Biblical criticism in early modern Europe : Erasmus, the Johannine comma and Trinitarian debate / Grantley Robert McDonald.
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|Subject:||Bible > Criticism, interpretation, etc. > Europe > History.
Erasmus, Desiderius, -1536.
Bible. John, 1st, V, 7-8 > Criticism, Textual.
Trinity > History of doctrines.
- ISBN: 9781316408964
- Physical Description: 1 online resource (xvii, 384 pages) : digital, PDF file(s).
- Publisher: New York : Cambridge University Press, 2016.
|General Note:|| Title from publisher's bibliographic system (viewed on 06 Jun 2016).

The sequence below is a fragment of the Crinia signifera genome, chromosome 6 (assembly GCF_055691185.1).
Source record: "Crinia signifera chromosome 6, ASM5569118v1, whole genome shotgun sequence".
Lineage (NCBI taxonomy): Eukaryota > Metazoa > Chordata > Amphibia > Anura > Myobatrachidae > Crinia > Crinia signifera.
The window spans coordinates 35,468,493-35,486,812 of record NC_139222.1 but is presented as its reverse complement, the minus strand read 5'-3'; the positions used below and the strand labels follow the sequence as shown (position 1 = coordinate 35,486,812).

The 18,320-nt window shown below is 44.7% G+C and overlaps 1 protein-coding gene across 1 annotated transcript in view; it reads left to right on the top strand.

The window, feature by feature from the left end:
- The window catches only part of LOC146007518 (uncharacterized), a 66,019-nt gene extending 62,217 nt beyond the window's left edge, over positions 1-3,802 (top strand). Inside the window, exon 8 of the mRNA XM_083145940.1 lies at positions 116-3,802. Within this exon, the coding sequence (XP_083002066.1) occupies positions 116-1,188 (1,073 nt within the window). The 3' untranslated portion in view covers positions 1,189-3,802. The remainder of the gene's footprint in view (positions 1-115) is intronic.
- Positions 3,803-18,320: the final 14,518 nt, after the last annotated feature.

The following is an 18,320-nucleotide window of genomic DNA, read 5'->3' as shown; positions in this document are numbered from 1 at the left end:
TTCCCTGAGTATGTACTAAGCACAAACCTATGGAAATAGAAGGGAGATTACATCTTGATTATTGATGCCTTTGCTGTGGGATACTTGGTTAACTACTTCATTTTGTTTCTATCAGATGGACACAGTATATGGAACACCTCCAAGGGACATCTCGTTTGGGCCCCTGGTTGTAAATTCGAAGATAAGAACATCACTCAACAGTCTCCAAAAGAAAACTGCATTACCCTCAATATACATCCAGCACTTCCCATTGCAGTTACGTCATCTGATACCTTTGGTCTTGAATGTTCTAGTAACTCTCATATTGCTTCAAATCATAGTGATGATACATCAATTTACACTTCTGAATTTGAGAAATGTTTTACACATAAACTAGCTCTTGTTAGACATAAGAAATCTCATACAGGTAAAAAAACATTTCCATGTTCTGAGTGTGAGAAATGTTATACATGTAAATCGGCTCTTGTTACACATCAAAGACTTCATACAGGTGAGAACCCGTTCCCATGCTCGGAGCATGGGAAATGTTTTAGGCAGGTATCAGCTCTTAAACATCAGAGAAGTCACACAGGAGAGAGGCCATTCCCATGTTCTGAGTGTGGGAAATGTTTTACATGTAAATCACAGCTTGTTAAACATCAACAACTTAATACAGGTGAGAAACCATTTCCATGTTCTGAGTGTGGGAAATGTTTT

|Summary:|| Medieval western theologians considered the Johannine comma (1 John 5:7-8) the clearest biblical evidence for the Trinity. When Erasmus failed to find the comma in the Greek manuscripts he used for his New Testament edition, he omitted it. Accused of promoting Antitrinitarian heresy, Erasmus included the comma in his third edition (1522) after seeing it in a Greek codex from England, even though he suspected the manuscript's authenticity. The resulting disputes, involving leading theologians, philologists and controversialists such as Luther, Calvin, Sozzini, Milton, Newton, Bentley, Gibbon and Porson, touched not simply on philological questions, but also on matters of doctrine, morality, social order, and toleration. While the spuriousness of the Johannine comma was established by 1900, it has again assumed iconic status in recent attempts to defend biblical inerrancy amongst the Christian Right. A social history of the Johannine comma thus provides significant insights into the recent culture wars.